Ongoing violence and allegations of serious human rights violations by armed groups highlight the risks resulting from limited governmental capacity outside the capital. Armed groups continue to control the majority of territory in CAR and profit from illegal taxation and arms trafficking. The cross-border flow of foreign fighters, arms and natural resources are fueling the crisis in CAR.

Although the 2019 peace agreement was hailed as an opportunity to bring an end to the armed conflict, the climate of impunity enabled human rights violations and abuses to persist. Two years later, the CPC’s offensive threatens to formally end the agreement.

The government requires ongoing international assistance to stabilize the country and uphold its responsibility to protect.


The UN Security Council (UNSC) has passed 14 resolutions since October 2013 that emphasize the government’s responsibility to protect populations in CAR. A UNSC-mandated sanctions regime and arms embargo have been in place since 2013, imposing travel bans and asset freezes on 13 individuals and two entities.

During May 2014 the government referred the situation in CAR to the International Criminal Court (ICC). On 16 February 2021 the trial of two former anti-balaka leaders, Alfred Yekatom and Patrice-Edouard Ngaïssona, for war crimes and crimes against humanity began at the ICC. Both were transferred to the Court by the CAR government. On 24 January CAR authorities surrendered the first Séléka suspect, Mahamat Said Abdel Kani, to the ICC to face charges of war crimes and crimes against humanity committed in 2013.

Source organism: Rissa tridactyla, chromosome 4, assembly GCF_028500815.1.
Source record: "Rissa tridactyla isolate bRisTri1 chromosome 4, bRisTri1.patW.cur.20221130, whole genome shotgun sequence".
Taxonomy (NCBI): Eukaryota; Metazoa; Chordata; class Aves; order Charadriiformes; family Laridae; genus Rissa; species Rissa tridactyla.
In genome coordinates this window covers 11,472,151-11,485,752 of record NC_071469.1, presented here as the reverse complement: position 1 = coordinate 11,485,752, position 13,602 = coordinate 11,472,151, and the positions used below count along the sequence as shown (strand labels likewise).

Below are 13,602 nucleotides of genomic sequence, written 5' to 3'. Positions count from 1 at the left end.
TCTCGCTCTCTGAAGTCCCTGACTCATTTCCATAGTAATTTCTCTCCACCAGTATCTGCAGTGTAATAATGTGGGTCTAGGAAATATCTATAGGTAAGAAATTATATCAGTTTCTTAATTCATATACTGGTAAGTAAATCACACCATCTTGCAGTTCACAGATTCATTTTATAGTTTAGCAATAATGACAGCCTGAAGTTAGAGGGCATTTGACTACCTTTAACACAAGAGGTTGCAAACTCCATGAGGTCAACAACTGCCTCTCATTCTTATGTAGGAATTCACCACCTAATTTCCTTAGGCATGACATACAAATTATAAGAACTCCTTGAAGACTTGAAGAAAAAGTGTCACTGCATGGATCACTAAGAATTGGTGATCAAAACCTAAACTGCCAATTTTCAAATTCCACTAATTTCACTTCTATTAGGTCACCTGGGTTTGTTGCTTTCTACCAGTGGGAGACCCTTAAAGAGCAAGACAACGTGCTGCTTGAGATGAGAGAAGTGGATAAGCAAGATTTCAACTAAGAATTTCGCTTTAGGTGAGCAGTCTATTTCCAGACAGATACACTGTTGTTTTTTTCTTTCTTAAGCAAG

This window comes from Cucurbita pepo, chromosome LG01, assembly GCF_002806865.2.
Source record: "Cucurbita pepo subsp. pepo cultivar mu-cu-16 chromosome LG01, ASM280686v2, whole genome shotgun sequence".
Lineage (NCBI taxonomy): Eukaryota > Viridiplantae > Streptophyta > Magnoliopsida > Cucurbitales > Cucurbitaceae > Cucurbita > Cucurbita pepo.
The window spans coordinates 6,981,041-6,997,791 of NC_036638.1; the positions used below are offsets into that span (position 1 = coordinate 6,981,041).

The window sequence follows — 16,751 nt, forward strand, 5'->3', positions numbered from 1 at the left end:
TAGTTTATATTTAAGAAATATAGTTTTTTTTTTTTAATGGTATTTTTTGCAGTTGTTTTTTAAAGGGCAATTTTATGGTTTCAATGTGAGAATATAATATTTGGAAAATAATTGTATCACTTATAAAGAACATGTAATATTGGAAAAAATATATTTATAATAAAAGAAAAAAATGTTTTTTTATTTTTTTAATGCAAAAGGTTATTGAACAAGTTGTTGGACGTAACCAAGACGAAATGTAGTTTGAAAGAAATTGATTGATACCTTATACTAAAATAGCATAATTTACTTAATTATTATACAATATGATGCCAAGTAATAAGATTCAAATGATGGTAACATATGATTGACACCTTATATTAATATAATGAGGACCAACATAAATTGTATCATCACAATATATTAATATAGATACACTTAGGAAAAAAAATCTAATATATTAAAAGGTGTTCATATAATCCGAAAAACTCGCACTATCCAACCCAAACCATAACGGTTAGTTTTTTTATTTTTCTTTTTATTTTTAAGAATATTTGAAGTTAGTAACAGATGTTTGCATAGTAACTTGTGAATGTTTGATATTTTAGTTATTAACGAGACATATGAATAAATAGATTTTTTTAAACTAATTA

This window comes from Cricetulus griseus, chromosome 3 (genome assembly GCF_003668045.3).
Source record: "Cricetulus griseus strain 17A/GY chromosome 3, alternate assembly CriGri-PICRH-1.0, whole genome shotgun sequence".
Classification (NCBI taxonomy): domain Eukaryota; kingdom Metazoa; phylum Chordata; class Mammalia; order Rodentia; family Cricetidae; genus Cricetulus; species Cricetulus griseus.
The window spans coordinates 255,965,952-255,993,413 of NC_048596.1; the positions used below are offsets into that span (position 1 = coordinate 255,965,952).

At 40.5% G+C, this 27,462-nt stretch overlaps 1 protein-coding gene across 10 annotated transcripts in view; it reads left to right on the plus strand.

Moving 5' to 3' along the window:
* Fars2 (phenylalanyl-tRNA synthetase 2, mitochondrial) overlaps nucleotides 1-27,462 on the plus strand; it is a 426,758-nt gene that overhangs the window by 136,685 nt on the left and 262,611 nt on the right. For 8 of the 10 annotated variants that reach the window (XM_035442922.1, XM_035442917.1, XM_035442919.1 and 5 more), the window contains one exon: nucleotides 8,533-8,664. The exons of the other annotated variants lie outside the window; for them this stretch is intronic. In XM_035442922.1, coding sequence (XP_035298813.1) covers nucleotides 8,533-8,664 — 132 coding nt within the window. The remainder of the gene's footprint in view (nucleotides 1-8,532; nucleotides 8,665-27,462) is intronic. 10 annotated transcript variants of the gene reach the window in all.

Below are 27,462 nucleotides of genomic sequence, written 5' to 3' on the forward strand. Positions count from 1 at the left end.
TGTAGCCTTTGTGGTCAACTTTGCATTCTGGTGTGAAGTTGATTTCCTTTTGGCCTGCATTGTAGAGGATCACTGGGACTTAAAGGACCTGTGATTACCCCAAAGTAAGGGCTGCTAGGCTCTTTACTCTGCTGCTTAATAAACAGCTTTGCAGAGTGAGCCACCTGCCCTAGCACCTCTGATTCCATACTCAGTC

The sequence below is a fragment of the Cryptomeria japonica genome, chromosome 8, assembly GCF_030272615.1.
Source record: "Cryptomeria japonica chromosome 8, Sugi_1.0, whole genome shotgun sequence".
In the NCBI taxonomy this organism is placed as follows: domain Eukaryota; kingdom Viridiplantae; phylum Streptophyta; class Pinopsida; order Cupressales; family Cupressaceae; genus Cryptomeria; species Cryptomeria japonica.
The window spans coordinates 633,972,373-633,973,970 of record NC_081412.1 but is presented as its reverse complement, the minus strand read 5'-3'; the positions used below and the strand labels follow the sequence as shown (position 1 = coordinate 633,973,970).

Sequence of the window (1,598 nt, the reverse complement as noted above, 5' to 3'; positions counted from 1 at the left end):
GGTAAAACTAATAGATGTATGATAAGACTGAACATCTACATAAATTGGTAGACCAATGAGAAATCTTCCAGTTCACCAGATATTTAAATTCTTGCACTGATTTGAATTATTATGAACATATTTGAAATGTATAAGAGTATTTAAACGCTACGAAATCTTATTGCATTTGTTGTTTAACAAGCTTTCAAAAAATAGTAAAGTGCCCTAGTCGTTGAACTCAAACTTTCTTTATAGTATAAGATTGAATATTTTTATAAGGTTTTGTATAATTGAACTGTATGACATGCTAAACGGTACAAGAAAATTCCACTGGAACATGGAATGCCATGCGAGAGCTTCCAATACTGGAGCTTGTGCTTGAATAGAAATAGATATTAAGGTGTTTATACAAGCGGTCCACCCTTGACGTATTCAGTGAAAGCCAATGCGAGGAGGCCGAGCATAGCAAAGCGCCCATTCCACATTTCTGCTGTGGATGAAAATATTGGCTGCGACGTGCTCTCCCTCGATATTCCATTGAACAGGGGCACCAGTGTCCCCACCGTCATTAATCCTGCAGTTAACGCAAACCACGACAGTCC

On 14 January 2021 UN Special Advisers on the Prevention of Genocide and the Responsibility to Protect issued a statement expressing their concern over the deteriorating situation in CAR, stating that recent attacks constitute atrocity crimes.

On 16 February the Peace and Security Council of the African Union (AU) adopted a communiqué condemning attacks by the CPC, noting that they amount to “flagrant violations of human rights, war crimes and crimes against humanity” and calling on political actors and armed groups to desist from propagating hate speech.

On 12 March the UNSC adopted a resolution increasing the military and police deployment for MINUSCA to support the protection of civilians and facilitate humanitarian access.


The CPC must immediately cease hostilities and ensure unimpeded access to humanitarian aid. Signatories to the peace deal must comply with their commitments, refrain from any action limiting the restoration of state authority and fully adhere to their obligations under International Humanitarian Law.

National authorities should prioritize accountability for atrocity crimes to end the cycle of impunity.

The AU and Economic Community of Central African States should urgently assist MINUSCA and the CAR government in their attempts to end ongoing violence. The UNSC and AU should impose sanctions on any groups or individuals that endanger the peace agreement. MINUSCA must be given the necessary support to strengthen its capacity to protect civilians. The international community should continue to call for security sector reform to bolster FACA’s capacity to protect civilians while respecting human rights.